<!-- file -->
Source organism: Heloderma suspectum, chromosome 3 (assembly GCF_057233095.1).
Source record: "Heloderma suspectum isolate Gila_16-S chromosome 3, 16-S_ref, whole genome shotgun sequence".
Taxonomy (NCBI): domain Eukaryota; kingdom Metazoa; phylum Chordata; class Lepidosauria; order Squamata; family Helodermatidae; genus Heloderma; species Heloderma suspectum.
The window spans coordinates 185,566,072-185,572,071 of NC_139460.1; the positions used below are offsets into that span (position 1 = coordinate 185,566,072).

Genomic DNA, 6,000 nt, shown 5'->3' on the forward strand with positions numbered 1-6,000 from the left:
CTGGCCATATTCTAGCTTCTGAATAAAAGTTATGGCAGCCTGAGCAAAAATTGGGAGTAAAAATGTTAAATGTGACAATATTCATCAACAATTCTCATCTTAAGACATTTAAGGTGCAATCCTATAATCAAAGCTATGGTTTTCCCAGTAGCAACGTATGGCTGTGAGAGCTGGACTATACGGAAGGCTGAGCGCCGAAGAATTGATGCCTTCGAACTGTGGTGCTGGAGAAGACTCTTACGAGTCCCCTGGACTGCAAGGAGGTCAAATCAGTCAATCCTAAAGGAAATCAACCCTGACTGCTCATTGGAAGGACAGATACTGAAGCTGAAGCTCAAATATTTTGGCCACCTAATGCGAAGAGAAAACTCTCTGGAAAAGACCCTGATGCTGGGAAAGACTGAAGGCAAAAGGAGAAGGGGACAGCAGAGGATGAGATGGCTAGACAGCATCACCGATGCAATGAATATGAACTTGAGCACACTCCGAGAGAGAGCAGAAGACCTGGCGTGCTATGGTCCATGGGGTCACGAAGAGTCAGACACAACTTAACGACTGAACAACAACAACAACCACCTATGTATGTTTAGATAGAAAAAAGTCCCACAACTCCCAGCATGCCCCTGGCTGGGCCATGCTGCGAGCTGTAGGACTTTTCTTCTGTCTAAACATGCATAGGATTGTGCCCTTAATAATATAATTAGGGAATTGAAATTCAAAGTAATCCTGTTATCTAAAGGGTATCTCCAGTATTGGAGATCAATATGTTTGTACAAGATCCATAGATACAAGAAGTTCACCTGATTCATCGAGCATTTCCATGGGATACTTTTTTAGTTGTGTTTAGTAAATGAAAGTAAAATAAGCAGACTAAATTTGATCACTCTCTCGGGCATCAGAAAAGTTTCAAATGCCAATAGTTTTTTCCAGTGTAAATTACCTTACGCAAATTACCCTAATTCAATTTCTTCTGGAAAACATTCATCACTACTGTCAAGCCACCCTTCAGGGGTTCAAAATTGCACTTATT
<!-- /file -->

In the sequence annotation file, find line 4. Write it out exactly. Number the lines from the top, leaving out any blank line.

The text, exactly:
The window spans coordinates 185,566,072-185,572,071 of NC_139460.1; the positions used below are offsets into that span (position 1 = coordinate 185,566,072).